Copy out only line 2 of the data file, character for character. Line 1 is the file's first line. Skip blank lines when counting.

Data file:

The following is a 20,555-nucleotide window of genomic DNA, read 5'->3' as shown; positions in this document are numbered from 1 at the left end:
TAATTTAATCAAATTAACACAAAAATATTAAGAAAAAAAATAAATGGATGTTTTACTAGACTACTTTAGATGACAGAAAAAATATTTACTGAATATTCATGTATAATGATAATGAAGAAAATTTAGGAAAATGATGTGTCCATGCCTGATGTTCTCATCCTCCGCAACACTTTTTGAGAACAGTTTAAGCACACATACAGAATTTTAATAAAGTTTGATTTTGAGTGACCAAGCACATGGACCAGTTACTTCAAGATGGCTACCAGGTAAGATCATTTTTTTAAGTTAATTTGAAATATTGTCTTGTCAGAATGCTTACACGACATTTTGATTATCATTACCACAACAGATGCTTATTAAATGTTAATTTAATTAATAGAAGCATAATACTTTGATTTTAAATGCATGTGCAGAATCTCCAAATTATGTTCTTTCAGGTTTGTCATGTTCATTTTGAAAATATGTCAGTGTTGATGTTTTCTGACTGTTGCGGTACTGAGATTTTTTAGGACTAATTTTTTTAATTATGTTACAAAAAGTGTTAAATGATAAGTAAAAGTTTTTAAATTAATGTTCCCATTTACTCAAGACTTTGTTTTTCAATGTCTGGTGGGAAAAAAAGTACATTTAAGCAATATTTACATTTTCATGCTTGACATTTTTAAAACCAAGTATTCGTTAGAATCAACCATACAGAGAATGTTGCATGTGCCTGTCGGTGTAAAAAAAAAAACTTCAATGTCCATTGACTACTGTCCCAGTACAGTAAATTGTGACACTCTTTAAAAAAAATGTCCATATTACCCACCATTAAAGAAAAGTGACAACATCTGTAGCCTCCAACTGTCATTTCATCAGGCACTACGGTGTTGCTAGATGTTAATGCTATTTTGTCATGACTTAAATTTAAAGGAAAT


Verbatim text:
TAATTTAATCAAATTAACACAAAAATATTAAGAAAAAAAATAAATGGATGTTTTACTAGACTACTTTAGATGACAGAAAAAATATTTACTGAATATTCATGTATAATGATAATGAAGAAAATTTAGGAAAATGATGTGTCCATGCCTGATGTTCTCATCCTCCGCAACACTTTTTGAGAACAGTTTAAGCACACATACAGAATTTTAATAAAGTTTGATTTTGAGTGACCAAGCACATGGACCAGTTACTTCAAGATGGCTACCAGGTAAGATCATTTTTTTAAGTTAATTTGAAATATTGTCTTGTCAGAATGCTTACACGACATTTTGATTATCATTACCACAACAGATGCTTATTAAATGTTAATTTAATTAATAGAAGCATAATACTTTGATTTTAAATGCATGTGCAGAATCTCCAAATTATGTTCTTTCAGGTTTGTCATGTTCATTTTGAAAATATGTCAGTGTTGATGTTTTCTGACTGTTGCGGTACTGAGATTTTTTAGGACTAATTTTTTTAATTATGTTACAAAAAGTGTTAAATGATAAGTAAAAGTTTTTAAATTAATGTTCCCATTTACTCAAGACTTTGTTTTTCAATGTCTGGTGGGAAAAAAAGTACATTTAAGCAATATTTACATTTTCATGCTTGACATTTTTAAAACCAAGTATTCGTTAGAATCAACCATACAGAGAATGTTGCATGTGCCTGTCGGTGTAAAAAAAAAAACTTCAATGTCCATTGACTACTGTCCCAGTACAGTAAATTGTGACACTCTTTAAAAAAAATGTCCATATTACCCACCATTAAAGAAAAGTGACAACATCTGTAGCCTCCAACTGTCATTTCATCAGGCACTACGGTGTTGCTAGATGTTAATGCTATTTTGTCATGACTTAAATTTAAAGGAAAT